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Gold Trades Lower on Demand Concerns
Mar 21,2012 08:49CST
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Gold futures fell on Tuesday, moving in step with weakness in global stock markets and softer commodity prices, as concerns about a slowdown in China flared up.

SAN FRANCISCO (MarketWatch) — Gold futures fell on Tuesday, moving in step with weakness in global stock markets and softer commodity prices, as concerns about a slowdown in China flared up.

Gold for April delivery /quotes/zigman/660065 GCJ2 +0.29%  fell $20.30, or 1.2%, to end at $1,647 an ounce on the Comex division of the New York Mercantile Exchange.

Traders became nervous that top commodities consumer China may be due for a slowdown after comments from the president of BHP Billiton Ltd.’s /quotes/zigman/270355/quotes/nls/bhp BHP -3.31%   /quotes/zigman/184879 UK:BLT -4.05% iron-ore division.

BHP’s Ian Ashby told reporters in Perth on Tuesday that China’s iron-ore demand is easing and that demand growth will slow to single digits. The news sent mining stocks lower in Asia and Europe and weighed on commodity prices across the board. Read more on BHP executive's comments

“Anything indicating that China is slowing is going to hit risk assets in general,” said Matt Zeman, a strategist at Kingsview Financial in Chicago. For the better part of last year, gold behaved more like a regular commodity, an asset class considered riskier, than as a safe-haven instrument, he added.

Some profit-taking after a rise Monday and a slightly stronger dollar on Tuesday also contributed to the downdraft, he said.

The next couple of sessions will be crucial to see whether gold will test the next level of support around $1,630 and $1,550 an ounce, Zeman said.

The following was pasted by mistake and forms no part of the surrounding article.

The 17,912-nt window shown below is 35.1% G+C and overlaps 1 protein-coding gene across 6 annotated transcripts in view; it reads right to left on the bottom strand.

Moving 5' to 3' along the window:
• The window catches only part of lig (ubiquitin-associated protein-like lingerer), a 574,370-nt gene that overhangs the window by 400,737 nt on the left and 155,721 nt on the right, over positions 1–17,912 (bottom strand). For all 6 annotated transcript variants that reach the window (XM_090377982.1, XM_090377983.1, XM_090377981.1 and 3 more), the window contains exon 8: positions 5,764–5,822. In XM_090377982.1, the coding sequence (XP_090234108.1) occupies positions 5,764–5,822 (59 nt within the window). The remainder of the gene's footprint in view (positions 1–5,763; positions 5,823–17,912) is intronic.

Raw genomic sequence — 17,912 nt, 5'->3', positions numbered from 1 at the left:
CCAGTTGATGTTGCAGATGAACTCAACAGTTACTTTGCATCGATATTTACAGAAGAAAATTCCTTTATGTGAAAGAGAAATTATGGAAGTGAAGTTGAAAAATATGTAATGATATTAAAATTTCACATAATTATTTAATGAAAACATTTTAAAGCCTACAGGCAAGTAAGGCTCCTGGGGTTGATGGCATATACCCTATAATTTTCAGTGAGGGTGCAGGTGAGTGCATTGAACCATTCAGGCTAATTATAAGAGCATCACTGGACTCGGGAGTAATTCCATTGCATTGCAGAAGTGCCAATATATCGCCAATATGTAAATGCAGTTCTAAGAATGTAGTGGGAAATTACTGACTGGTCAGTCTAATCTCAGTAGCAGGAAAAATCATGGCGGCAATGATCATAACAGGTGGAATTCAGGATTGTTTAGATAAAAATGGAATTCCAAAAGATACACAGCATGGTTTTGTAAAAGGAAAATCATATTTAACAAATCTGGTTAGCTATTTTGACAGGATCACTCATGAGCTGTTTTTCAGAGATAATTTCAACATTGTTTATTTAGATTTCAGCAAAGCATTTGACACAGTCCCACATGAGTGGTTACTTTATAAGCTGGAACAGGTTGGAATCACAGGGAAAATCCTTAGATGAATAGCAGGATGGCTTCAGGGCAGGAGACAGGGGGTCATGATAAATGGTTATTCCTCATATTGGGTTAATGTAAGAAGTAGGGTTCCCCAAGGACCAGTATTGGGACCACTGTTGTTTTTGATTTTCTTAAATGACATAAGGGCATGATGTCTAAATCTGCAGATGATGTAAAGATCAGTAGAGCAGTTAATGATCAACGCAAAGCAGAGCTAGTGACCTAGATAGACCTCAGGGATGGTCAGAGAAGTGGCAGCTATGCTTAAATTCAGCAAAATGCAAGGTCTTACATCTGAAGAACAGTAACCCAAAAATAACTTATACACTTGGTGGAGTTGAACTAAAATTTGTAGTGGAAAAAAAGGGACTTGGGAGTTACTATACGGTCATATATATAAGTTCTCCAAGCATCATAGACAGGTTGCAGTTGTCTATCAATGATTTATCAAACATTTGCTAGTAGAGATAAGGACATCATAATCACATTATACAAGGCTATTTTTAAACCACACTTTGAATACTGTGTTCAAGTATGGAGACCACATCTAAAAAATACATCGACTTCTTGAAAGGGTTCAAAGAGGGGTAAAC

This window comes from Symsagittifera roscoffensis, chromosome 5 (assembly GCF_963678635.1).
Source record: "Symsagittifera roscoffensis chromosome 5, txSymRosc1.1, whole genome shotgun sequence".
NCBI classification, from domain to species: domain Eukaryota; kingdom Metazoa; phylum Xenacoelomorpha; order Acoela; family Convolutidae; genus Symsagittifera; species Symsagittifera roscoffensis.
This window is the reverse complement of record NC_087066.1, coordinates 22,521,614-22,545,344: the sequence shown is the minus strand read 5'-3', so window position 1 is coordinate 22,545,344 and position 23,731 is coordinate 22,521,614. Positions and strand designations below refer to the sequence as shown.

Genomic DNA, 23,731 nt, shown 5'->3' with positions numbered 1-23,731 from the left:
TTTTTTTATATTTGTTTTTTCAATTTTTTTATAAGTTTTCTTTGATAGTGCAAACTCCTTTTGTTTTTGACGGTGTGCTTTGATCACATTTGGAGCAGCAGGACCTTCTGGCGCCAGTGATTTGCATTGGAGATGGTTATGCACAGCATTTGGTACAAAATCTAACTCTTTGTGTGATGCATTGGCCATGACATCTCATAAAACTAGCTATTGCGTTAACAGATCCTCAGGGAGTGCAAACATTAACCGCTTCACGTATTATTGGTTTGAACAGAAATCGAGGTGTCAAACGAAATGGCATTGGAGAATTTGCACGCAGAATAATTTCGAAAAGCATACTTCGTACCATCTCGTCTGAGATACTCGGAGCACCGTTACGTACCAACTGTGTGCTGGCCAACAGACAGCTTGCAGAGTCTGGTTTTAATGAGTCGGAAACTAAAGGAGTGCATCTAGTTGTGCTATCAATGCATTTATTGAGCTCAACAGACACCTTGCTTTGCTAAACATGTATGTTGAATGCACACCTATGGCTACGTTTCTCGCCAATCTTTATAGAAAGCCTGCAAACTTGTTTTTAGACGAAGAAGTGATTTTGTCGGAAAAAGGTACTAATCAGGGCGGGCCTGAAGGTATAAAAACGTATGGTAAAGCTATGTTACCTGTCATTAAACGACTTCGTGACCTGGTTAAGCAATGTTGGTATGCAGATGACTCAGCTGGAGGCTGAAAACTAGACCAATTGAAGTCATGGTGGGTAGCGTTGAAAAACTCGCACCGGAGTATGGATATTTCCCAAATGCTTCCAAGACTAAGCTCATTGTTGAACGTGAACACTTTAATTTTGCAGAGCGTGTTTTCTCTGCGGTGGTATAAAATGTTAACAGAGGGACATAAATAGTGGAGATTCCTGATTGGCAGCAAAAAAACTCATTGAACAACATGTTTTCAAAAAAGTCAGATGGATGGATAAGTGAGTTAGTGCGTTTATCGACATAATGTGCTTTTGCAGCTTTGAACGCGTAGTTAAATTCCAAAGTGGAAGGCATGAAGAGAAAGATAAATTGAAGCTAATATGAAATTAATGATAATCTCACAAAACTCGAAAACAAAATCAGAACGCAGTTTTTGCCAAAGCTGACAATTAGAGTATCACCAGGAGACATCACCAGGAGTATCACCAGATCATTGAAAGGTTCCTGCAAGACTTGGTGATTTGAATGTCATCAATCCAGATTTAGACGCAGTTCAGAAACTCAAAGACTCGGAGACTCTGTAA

The dollar index /quotes/zigman/1652083 DXY -0.15% , which measures the U.S. unit against a basket of rivals, traded at 79.582, compared with 79.451 in late North American trading Monday.

Meanwhile, Indian jewelers have extended the first nationwide strike in seven years for two additional days, asking that the government cancel a new excise duty of 1% on nonbranded gold jewelry.

“This ‘strike,’ which the industry association claims has been joined by more than 90% of the country’s 300,000 gold jewelers, has now been ongoing for four days and looks set to continue,” said analysts at Commerzbank.

“An association meeting with the Indian finance minister, at which there were calls for the duties to be revoked, would appear to have produced no results,” they said. “This is likely to have a negative impact on demand, and therefore imports, at least for the time being, which could prevent any renewed climb in the price of gold.”

Holdings in gold-backed exchange-traded products have dropped for the first time in three weeks, the Commerzbank analysts said in a note.

“ETF investors sold holdings on a significant scale” on Monday, they said. “ETF investors, who are regarded as taking a longer-term view, are remaining loyal to gold despite yesterday’s outflows; unless there are inflows, however, the price is likely to gain little impetus from this side,” they said.

Among other metals, May silver futures /quotes/zigman/662452 SIK2 +1.02%  fell $1.12, or 3.4%, to end at $31.83 per ounce.

Copper for the same month /quotes/zigman/660068 HGK2 +0.52%  fell 8 cents, or 2%, to finish the day at $3.83 a pound.

April platinum futures /quotes/zigman/2304887 PLJ2 +0.28%  fell $30.40, or 1.8%, to settle at $1,654.30 an ounce. Sister metal palladium for June delivery /quotes/zigman/2304937 PAM2 +0.14%  fell $10.55, or 1.5%, to $697.05 an ounce.


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